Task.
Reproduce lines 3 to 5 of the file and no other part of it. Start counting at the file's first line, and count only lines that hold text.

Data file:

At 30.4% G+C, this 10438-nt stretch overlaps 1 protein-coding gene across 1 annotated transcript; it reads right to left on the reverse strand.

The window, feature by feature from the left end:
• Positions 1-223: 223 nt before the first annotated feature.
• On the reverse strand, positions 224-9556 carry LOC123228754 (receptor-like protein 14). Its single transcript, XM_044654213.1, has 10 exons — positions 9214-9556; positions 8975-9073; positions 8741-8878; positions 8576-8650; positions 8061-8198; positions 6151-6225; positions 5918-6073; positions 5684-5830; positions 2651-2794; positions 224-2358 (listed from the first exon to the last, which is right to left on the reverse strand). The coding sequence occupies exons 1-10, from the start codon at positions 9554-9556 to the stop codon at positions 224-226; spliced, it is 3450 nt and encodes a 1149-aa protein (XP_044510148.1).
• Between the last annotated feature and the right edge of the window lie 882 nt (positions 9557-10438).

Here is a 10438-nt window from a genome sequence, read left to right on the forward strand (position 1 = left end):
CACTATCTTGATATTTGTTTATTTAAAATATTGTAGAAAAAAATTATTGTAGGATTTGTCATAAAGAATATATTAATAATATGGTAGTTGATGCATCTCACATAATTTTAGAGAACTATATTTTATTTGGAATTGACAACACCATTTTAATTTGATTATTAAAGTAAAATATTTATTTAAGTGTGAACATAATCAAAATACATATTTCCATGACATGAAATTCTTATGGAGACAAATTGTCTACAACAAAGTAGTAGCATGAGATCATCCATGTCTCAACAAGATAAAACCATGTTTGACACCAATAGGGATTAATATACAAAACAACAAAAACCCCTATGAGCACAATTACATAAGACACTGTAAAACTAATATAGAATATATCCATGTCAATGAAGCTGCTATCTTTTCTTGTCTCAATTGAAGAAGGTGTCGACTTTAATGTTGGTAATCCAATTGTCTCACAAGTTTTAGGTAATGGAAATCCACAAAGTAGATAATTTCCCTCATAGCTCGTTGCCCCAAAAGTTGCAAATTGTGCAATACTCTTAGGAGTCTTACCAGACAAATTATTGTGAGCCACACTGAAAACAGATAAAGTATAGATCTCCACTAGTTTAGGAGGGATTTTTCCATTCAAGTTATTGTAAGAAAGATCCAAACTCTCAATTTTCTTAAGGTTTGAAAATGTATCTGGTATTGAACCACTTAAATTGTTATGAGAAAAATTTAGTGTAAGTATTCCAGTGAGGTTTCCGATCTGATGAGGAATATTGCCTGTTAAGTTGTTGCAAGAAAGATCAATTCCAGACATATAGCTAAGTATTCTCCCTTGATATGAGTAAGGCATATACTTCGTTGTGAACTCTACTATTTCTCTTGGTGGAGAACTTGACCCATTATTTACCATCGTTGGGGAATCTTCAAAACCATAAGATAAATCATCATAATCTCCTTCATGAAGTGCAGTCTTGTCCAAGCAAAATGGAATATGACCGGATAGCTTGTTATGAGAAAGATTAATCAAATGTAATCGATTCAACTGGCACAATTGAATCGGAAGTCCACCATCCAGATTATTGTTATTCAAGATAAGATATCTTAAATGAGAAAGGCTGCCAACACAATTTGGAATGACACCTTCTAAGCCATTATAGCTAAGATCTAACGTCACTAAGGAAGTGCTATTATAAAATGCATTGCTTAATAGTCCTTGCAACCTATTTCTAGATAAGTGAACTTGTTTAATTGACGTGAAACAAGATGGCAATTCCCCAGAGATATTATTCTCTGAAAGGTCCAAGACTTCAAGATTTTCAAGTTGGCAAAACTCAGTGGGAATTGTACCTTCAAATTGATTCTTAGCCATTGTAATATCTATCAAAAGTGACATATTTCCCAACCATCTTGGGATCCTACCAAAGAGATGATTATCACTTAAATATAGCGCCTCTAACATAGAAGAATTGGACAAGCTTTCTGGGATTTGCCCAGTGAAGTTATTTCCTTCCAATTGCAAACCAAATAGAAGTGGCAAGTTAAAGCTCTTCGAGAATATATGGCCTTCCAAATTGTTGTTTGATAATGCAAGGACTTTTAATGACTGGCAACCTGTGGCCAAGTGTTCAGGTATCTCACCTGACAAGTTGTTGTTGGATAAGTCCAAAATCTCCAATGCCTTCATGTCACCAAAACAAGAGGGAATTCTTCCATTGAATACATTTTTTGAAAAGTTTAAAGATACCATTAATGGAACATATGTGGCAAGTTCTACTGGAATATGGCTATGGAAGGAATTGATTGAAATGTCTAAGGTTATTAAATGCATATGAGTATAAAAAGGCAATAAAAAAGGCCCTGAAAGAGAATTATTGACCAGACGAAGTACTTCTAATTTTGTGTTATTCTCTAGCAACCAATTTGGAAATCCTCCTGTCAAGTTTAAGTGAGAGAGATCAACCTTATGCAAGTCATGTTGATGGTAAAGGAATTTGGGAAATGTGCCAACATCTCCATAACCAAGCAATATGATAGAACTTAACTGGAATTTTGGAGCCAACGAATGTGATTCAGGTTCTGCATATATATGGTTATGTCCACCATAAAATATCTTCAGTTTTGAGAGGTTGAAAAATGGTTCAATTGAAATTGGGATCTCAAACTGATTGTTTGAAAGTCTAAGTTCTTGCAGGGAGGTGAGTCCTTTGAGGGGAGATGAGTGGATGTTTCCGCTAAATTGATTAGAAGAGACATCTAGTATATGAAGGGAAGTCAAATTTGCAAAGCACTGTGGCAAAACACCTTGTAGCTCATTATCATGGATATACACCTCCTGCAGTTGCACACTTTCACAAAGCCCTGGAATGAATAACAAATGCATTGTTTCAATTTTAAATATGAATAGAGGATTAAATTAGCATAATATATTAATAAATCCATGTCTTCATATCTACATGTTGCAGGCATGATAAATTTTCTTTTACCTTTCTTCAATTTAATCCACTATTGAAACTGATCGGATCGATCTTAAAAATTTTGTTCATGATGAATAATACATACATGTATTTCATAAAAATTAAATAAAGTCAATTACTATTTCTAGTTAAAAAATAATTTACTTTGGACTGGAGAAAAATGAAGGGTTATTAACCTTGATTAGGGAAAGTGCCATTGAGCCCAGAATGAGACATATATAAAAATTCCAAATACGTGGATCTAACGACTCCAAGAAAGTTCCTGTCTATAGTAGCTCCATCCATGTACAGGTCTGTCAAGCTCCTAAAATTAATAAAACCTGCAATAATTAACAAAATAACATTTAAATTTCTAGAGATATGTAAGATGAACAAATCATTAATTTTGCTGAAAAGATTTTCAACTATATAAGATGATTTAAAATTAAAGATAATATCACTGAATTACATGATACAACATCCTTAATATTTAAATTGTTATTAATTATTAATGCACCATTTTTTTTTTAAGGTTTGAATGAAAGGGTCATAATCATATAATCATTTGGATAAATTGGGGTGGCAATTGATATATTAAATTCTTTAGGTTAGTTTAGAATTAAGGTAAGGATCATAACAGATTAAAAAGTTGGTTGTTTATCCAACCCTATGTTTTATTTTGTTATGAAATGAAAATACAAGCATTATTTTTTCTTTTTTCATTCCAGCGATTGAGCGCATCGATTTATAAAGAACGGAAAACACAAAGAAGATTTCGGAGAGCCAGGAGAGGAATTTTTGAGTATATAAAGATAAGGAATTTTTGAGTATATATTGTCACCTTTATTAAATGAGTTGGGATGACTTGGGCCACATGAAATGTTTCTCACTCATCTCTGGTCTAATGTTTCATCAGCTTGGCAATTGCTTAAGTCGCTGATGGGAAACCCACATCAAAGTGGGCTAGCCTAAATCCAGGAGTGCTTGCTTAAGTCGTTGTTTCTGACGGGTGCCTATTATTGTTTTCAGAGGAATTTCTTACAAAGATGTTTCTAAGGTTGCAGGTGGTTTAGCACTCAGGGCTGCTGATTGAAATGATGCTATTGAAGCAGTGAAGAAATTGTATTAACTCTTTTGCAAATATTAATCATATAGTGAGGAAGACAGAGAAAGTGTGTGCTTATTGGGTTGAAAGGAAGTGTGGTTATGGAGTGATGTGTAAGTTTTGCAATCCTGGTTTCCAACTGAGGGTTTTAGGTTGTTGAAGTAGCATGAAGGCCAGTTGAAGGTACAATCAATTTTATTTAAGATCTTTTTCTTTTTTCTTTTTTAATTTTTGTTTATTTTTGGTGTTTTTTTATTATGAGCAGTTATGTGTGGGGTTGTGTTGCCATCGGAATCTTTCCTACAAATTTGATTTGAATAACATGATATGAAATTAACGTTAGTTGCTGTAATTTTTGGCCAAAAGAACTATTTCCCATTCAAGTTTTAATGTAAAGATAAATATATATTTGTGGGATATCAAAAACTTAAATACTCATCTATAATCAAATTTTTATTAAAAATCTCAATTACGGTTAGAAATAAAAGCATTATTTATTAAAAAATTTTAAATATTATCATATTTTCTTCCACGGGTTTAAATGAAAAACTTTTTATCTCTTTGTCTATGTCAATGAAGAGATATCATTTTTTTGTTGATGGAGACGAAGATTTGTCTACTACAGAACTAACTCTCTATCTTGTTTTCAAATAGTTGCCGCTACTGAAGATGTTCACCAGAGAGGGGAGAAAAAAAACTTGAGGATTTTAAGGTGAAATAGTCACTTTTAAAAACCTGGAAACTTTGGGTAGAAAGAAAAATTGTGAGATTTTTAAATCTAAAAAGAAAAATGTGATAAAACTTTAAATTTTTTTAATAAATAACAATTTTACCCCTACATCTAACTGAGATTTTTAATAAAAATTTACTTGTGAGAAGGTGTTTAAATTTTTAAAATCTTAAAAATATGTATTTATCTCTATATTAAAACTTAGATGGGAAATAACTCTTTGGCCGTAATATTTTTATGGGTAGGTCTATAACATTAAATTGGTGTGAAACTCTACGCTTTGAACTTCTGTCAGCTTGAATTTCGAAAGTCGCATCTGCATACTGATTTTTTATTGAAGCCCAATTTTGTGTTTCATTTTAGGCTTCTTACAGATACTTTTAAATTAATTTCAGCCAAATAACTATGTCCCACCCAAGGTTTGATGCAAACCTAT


• Positions 1-223: 223 nt before the first annotated feature.
• On the reverse strand, positions 224-9556 carry LOC123228754 (receptor-like protein 14). Its single transcript, XM_044654213.1, has 10 exons — positions 9214-9556; positions 8975-9073; positions 8741-8878; positions 8576-8650; positions 8061-8198; positions 6151-6225; positions 5918-6073; positions 5684-5830; positions 2651-2794; positions 224-2358 (listed from the first exon to the last, which is right to left on the reverse strand). The coding sequence occupies exons 1-10, from the start codon at positions 9554-9556 to the stop codon at positions 224-226; spliced, it is 3450 nt and encodes a 1149-aa protein (XP_044510148.1).
• Between the last annotated feature and the right edge of the window lie 882 nt (positions 9557-10438).